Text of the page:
It’s been 65 years since Petula Clark made her debut on British radio, entertaining World War II troops with the prodigious musical talent that earned her the early nickname ‘England’s Shirley Temple’.

It was the start of a mammoth career that’s seen Clark excel in music, theatre and film across five languages.

The 77-year-old was relaxing in a chalet in the French Alps when Sydney Star Observer spoke to her — a fitting locale for a performer of her stature, which begs the question: why on earth will she spend the better part of next month performing a 10-date Australian tour?

“The thing that happens when you sing, the communication that happens between a singer and an audience, I just love,” she explained with a crystalline, energetic voice that sounded several decades younger than her actual age.

“I love it as a performer, and as an audience member. I’m not hooked on it like a mad showbiz freak, but I do genuinely love it.”

Clark said that she would be using her Australian tour to road-test a more stripped-back performance style than audiences might be used to from her.

“I’ve wanted to try a more intimate show for some time. It’s not going to be overly nostalgic, because I’m not, but I will be doing the songs people would expect. I think they’d lynch me if I didn’t do Downtown.”

Indeed they might, but does she still enjoy singing hits like Downtown and This Is My Song, night after night?

“They’re great songs. If I’d been landed with a bunch of really naff songs, it might be tedious,” she said.

“And I have a new song I’ll be performing on tour that I wrote with [Downtown writer] Tony Hatch when I last visited him at his house in Menorca. He sort of bullied me into writing a song, even though I don’t consider myself a songwriter. I think he gave me a glass of wine, which always helps.”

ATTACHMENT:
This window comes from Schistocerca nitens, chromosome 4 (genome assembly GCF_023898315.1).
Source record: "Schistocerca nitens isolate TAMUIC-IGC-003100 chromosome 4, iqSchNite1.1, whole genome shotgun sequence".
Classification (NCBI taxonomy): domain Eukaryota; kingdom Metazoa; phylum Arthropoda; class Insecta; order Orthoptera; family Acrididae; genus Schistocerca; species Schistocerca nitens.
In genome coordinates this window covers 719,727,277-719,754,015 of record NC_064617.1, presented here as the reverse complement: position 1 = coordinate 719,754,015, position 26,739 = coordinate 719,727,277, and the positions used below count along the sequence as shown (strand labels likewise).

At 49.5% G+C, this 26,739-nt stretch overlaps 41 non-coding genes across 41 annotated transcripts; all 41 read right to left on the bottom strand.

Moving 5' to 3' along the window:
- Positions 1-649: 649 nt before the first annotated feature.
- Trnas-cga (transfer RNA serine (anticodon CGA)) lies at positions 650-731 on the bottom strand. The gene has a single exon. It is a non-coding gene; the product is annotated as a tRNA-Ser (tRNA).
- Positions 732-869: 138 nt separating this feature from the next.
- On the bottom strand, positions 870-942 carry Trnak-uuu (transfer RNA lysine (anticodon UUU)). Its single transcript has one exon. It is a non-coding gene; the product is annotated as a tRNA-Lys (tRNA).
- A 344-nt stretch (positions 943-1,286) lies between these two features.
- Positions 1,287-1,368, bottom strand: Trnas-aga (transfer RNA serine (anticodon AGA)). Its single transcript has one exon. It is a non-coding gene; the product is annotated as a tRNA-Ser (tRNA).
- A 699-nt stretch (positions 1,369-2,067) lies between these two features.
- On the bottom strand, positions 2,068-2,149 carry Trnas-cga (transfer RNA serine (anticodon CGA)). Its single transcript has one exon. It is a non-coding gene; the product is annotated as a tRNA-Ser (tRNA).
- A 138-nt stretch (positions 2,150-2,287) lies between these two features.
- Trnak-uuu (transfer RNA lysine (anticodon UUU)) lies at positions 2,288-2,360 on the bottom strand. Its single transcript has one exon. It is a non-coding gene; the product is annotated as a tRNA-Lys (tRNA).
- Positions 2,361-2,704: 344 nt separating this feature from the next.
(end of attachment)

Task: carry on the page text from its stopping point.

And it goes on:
As well as being Clark’s signature tune, Downtown is one of the most oft-covered pop songs of all time — most recently by Spice Girl Emma Bunton, whose version went to number three in the UK in 2006.

“There have been other covers; Dolly Parton did one which was cute, because she didn’t even try to sound like my recording. Emma’s was an outright copy, though — the orchestra was even the same. I thought she did it very well.”

Bunton’s version came complete with a rather saucy video in which she and her back-up dancers all pointed to her nether regions whenever the song’s title was mentioned.

Clark insisted she didn’t mind Baby Spice using the song as a vehicle to showcase her front bottom.

“No, no, no. It’s a pop song, for God’s sake. It’s not a hymn!”

info: Petula Clark plays the State Theatre on October 9. Tickets through Ticketmaster.

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